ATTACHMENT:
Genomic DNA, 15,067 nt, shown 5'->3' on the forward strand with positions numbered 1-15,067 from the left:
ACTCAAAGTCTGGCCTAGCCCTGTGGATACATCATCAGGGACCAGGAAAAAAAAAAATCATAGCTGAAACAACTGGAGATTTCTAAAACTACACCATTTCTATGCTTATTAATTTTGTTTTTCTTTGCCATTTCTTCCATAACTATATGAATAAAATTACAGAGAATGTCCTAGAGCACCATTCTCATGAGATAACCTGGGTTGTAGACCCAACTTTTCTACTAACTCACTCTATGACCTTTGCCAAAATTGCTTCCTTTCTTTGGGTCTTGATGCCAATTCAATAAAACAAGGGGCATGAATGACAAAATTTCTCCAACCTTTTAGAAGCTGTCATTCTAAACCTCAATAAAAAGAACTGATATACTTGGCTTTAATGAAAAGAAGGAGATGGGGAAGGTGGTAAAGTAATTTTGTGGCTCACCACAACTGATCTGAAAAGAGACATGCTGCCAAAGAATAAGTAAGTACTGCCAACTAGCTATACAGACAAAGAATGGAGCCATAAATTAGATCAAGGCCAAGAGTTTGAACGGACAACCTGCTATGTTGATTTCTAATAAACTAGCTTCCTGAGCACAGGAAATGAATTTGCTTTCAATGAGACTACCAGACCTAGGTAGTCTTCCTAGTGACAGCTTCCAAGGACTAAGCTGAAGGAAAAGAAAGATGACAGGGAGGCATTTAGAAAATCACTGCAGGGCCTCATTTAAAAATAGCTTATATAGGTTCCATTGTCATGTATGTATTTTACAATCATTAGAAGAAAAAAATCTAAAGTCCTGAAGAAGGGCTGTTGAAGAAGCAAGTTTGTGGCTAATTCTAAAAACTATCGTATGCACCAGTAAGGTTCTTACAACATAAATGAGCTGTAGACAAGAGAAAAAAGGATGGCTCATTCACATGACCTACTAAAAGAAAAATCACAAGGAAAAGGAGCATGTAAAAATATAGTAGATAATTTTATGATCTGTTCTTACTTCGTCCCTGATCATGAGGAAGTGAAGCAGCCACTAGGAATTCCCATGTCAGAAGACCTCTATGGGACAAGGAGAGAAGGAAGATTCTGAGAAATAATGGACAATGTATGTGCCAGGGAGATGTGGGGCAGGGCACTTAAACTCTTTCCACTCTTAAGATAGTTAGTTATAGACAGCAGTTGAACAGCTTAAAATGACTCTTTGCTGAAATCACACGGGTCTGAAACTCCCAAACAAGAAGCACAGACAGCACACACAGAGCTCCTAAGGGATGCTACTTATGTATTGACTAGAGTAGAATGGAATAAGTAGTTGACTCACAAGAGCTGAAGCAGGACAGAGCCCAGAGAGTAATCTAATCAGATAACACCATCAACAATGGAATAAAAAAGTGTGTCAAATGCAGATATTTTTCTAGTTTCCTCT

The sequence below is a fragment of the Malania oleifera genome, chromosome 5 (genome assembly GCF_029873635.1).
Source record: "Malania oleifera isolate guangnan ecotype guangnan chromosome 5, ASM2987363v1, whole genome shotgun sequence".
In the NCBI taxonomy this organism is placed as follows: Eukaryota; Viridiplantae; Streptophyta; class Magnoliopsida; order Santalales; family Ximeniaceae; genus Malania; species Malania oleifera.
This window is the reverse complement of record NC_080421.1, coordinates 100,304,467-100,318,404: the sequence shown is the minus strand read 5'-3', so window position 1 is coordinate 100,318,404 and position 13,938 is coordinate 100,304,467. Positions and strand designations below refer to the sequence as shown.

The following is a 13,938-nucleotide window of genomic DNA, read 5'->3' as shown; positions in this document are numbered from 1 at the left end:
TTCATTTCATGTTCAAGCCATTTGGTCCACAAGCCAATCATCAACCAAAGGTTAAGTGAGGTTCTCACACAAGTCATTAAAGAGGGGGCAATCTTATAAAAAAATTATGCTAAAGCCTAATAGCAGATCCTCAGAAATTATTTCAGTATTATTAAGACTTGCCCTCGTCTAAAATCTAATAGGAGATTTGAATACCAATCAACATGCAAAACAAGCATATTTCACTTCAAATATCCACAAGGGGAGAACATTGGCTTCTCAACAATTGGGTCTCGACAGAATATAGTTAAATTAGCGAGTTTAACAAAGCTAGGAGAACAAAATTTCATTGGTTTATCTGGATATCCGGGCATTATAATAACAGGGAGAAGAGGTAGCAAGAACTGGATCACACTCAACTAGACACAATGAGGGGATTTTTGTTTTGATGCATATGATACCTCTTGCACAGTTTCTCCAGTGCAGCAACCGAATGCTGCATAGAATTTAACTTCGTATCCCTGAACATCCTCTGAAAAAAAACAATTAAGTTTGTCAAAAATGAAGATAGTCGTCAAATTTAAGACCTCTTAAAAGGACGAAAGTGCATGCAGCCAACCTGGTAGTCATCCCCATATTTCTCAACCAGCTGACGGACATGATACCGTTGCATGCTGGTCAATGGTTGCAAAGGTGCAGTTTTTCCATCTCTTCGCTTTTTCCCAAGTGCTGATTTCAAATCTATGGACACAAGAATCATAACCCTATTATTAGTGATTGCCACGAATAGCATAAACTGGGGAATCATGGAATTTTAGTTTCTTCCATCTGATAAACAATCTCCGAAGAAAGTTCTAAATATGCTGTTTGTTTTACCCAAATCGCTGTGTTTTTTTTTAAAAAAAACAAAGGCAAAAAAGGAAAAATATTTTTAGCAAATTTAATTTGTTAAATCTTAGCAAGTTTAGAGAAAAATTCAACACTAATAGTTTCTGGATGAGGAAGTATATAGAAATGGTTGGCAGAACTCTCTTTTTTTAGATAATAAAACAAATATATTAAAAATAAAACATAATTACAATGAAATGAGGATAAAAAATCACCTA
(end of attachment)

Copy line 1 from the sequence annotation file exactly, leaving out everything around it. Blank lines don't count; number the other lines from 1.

Genomic DNA, 15,067 nt, shown 5'->3' on the forward strand with positions numbered 1-15,067 from the left: